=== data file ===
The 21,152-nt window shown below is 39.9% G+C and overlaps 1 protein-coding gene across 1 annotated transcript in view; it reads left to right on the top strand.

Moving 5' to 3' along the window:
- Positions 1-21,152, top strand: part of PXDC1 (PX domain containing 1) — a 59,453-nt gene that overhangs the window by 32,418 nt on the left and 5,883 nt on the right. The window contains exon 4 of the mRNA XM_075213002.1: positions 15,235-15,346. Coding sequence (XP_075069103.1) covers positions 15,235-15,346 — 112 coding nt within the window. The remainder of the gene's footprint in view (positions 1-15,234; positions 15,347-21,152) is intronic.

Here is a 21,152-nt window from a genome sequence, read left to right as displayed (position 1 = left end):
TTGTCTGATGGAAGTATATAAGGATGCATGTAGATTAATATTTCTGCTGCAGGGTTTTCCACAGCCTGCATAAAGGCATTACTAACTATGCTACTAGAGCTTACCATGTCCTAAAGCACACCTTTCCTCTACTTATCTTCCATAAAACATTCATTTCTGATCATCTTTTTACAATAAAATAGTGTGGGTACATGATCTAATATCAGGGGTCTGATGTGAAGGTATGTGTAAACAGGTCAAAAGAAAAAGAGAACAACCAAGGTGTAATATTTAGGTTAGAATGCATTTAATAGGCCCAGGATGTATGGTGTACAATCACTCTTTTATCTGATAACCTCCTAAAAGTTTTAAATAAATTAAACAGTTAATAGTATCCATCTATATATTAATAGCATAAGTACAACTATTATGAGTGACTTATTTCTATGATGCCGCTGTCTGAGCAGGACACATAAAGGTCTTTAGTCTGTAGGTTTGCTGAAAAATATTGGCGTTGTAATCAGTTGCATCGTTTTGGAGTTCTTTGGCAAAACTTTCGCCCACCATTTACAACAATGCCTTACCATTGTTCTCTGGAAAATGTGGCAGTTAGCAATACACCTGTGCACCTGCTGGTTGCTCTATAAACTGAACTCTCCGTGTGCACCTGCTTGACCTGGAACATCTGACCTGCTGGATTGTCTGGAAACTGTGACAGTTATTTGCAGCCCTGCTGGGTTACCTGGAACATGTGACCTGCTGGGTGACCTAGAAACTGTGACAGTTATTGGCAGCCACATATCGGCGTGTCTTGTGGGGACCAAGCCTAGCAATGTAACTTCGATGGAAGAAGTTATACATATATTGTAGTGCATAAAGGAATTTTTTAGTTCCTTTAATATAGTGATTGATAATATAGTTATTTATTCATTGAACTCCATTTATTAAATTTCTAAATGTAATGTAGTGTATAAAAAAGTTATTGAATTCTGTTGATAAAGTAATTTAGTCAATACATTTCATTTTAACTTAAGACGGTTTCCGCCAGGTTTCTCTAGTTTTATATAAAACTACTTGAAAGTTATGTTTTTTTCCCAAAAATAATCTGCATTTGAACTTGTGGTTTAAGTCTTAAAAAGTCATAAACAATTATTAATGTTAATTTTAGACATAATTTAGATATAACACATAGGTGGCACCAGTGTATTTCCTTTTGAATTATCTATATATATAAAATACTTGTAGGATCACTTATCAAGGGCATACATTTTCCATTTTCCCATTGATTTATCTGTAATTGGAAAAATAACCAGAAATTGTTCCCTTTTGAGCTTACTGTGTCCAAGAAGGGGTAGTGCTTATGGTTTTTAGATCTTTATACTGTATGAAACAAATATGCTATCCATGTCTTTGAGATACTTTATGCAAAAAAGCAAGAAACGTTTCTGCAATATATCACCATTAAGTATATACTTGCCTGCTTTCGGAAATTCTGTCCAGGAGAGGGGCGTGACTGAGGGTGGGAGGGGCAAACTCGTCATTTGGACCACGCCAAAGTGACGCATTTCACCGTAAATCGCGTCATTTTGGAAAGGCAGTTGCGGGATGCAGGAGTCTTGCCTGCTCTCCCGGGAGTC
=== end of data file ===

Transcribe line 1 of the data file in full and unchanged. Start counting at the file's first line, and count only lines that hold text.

The 21,152-nt window shown below is 39.9% G+C and overlaps 1 protein-coding gene across 1 annotated transcript in view; it reads left to right on the top strand.